• results (.hhr file) – hhsuite results file containing the results of the hhblits search.

Examples

>>> from deepchem.utils.sequence_utils import hhblits
>>> msa_path = hhblits('test/data/example.fasta', database='example_db', data_dir='test/data/', evalue=0.001, num_iterations=2, num_threads=4)
hhsearch(dataset_path, database=None, data_dir=None, evalue=0.001, num_iterations=2, num_threads=4)[source]

Run hhsearch multisequence alignment search on a dataset. This function requires the hhblits binary to be installed and in the path. This function also requires a Hidden Markov Model reference database to be provided. Both can be found here: https://github.com/soedinglab/hh-suite

The database should be in the deepchem data directory or specified as an argument. To set the deepchem data directory, run this command in your environment:

export DEEPCHEM_DATA_DIR=<path to data directory>

Examples

>>> from deepchem.utils.sequence_utils import hhsearch
>>> msa_path = hhsearch('test/data/example.fasta', database='example_db', data_dir='test/data/', evalue=0.001, num_iterations=2, num_threads=4)
Parameters:
  • dataset_path (str) – Path to multiple sequence alignment dataset. Results will be saved in this directory.

  • database (str) – Name of database to search against. Note this is not the path, but the name of the database.

  • data_dir (str) – Path to database directory.

  • evalue (float) – E-value cutoff.

  • num_iterations (int) – Number of iterations.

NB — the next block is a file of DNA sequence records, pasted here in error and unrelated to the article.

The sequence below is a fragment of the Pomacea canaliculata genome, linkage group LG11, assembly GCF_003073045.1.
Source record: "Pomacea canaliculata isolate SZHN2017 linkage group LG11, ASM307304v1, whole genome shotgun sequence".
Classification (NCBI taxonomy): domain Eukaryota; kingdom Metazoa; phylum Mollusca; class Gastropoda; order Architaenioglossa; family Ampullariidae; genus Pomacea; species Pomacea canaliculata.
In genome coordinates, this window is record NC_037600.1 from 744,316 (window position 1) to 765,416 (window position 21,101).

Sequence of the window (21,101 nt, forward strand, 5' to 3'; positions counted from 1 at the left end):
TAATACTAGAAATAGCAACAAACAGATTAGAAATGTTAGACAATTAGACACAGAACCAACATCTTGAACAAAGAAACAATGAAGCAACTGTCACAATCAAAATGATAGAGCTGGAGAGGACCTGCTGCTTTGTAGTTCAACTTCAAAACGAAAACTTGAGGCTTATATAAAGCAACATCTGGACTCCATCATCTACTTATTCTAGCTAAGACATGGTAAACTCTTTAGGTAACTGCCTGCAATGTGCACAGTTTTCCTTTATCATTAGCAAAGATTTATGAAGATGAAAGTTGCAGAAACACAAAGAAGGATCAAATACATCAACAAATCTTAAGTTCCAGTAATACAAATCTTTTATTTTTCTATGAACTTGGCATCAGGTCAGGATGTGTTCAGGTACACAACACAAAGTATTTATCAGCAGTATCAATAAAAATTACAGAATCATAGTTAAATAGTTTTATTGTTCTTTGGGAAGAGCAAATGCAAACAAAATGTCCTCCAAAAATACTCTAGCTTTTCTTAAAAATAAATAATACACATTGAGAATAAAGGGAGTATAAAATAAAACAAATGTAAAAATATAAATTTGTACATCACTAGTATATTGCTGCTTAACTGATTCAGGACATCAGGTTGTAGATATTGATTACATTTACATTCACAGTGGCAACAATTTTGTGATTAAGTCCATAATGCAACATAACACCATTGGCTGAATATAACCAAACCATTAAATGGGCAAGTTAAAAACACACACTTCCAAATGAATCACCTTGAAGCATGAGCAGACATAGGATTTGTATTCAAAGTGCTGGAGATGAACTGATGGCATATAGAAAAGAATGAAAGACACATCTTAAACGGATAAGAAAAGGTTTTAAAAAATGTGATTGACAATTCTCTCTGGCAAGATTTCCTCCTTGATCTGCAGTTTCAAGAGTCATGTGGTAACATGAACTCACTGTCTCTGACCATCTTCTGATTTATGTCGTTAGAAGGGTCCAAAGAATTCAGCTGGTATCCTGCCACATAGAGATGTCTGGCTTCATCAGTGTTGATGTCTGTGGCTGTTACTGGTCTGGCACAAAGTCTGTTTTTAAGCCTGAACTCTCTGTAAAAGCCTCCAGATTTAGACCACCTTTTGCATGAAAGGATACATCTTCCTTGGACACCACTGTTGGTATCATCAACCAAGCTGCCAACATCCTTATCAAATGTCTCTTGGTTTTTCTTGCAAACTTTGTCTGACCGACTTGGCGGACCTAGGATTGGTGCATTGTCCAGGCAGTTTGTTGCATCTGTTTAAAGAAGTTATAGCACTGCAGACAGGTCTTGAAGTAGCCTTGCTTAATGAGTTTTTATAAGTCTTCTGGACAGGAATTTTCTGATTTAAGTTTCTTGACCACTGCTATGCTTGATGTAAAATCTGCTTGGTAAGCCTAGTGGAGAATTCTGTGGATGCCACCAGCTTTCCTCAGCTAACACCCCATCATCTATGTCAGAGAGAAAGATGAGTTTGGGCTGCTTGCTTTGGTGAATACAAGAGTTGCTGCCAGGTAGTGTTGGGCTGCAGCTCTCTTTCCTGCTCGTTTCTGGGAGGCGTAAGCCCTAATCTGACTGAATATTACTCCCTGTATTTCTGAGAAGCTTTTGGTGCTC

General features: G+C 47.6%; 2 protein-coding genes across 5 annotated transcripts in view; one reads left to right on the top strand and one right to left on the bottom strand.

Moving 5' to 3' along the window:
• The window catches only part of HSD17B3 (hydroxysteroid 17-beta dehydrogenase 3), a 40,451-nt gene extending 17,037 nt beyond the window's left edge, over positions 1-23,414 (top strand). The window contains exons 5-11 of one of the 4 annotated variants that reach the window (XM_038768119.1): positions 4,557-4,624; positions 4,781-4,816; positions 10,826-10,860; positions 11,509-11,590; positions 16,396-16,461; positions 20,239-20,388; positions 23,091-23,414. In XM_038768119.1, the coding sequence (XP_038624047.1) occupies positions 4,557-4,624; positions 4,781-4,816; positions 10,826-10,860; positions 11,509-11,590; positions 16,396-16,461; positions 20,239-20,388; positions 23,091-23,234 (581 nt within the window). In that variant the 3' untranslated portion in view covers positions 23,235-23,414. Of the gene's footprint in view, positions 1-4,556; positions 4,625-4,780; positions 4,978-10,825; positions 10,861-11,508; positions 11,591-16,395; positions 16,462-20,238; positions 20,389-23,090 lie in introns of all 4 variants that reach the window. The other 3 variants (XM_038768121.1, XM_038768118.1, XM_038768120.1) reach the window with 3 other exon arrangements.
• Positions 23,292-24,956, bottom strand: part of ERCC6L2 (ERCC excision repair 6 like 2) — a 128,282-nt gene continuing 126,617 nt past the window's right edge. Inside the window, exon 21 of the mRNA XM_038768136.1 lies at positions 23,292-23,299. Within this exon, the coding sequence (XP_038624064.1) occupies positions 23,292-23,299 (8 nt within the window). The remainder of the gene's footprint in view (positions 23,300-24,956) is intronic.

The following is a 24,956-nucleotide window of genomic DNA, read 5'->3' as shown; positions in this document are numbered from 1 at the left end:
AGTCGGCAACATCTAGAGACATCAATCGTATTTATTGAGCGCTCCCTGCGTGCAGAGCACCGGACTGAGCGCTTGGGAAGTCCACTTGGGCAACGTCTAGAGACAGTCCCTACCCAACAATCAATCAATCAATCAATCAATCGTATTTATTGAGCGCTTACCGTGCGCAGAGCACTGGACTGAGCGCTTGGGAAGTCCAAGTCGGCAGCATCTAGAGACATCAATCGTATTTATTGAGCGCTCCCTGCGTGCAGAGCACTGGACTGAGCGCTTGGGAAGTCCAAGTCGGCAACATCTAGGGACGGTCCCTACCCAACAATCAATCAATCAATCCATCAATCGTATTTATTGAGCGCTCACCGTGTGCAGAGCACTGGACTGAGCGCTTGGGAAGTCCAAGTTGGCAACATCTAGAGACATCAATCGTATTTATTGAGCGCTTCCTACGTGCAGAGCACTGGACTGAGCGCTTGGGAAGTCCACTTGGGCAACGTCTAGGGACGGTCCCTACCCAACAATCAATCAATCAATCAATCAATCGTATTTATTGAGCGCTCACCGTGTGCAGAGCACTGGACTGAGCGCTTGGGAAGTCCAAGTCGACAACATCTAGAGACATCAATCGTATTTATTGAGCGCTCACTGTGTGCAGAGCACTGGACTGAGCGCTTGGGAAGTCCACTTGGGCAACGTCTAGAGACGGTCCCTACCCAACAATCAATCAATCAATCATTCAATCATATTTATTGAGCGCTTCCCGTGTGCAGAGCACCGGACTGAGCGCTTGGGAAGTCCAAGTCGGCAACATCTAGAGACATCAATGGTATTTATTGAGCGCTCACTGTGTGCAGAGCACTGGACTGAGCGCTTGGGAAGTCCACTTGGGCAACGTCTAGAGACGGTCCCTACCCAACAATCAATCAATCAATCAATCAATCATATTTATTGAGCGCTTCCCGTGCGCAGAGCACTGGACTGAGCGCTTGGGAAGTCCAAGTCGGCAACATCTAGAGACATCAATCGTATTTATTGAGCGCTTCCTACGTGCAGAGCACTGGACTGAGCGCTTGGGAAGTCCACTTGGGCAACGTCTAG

• num_threads (int) – Number of threads.

Returns:

  • results (.a3m file) – MSA file containing the results of the hhblits search.

  • results (.hhr file) – hhsuite results file containing the results of the hhblits search.

MSA_to_dataset(msa_path)[source]

Convert a multiple sequence alignment to a NumpyDataset object.

Geometry Utilities

unit_vector(vector: ndarray) ndarray[source]

Returns the unit vector of the vector.

Parameters:

vector (np.ndarray) – A numpy array of shape (3,), where 3 is (x,y,z).

Returns:

A numpy array of shape (3,). The unit vector of the input vector.

Return type:

np.ndarray

angle_between(vector_i: ndarray, vector_j: ndarray) float[source]

Returns the angle in radians between vectors “vector_i” and “vector_j”

Note that this function always returns the smaller of the two angles between the vectors (value between 0 and pi).

Parameters:
  • vector_i (np.ndarray) – A numpy array of shape (3,), where 3 is (x,y,z).